Bank Holiday At Canvey

Canvey News Dutch Island Chronicle 1904

August Bunk Holiday at Canvey was a record day for the Island. Favoured by Dame Nature, smiled upon by King Sol. while the tide in its advance curtsied, and kow-towed in true Eastern style to the people, as they came from far and near, from country and from town. The breeze from the S.E. gave a gentle ripple to the sea and cooled the air, which, inland, was heat-laden in the extreme.

Early in the morning visitors began to arrive by farmers’ wagons from neighbouring villages to picnic under the shade of the sea wall, others by brakes that met the trains at Benfleet and conveyed them first, to the Winter Gardens and thence to the Shell Beach. Later on they came in a continuous stream from Benfleet station as the trains arriving from London and Southend brought increasing numbers to see the Island.

Canvey was en fete, flags were well in evidence, and streamers were flying both at Central Park and Shell Beach estates. The day was occasionally enlivened by the strains of the band of the Boys’ Brigade.

Various sports, including push ball and other games, gave zest, to the enjoyment in the after­noon, while in the evening an entertainment of no mean order was given in the concert saloon of the Winter Gardens, engaging the attention and provoking the applause of a crowded audience. A collection was taken at its close amounting to £1 15s. and forwarded to the committee of the FA. Fund by Mr. Jenkins, of “Utrecht,’-—[Well done, Canvey Island.—Ed.]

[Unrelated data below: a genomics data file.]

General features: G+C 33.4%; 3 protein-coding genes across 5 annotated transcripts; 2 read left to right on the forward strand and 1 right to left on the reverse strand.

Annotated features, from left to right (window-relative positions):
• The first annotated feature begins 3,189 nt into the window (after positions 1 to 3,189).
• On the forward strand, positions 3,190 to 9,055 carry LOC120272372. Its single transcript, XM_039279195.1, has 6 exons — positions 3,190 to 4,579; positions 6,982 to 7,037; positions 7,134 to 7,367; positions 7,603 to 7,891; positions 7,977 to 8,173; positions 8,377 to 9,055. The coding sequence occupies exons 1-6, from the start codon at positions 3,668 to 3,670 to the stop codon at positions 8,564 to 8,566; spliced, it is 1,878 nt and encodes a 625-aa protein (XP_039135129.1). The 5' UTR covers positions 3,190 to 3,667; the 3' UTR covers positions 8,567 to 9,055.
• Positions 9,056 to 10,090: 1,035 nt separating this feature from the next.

It was along Canvey’s sea front, however, where most of the people were to be seen at snug Shell Bay with its select paddling and picnic parties, and far to the east and the west of the pier the people were in evidence every­where. Not only along the beach as far as the eye could reach, but in quiet nooks and shady recesses were little family parties seen enjoying to the full their novel situation. One party with tasty spread were being regaled under the shadow of a hay stack, while they reclined on cushions of new-mown hay, hot water for mak­ing tea having been procured from the farm­house near by.

As the day wore away we saw coming across the island, by way of the London Road, to return by an early train, a family of several children with their mother and father, the latter whistl­ing a merry tune to which the little company gaily marched, keeping step the while, and so moved briskly and cheerily to the rail. Follow­ing these, and just, in view, might have been seen young couples dancing along the road as they journeyed (not intoxicated in the bibulous sense of the word) but apparently bubbling over in an exuberance of joyousness—realising in this trip to Canvey a form of holiday-making of absolute joy and sheer delight.

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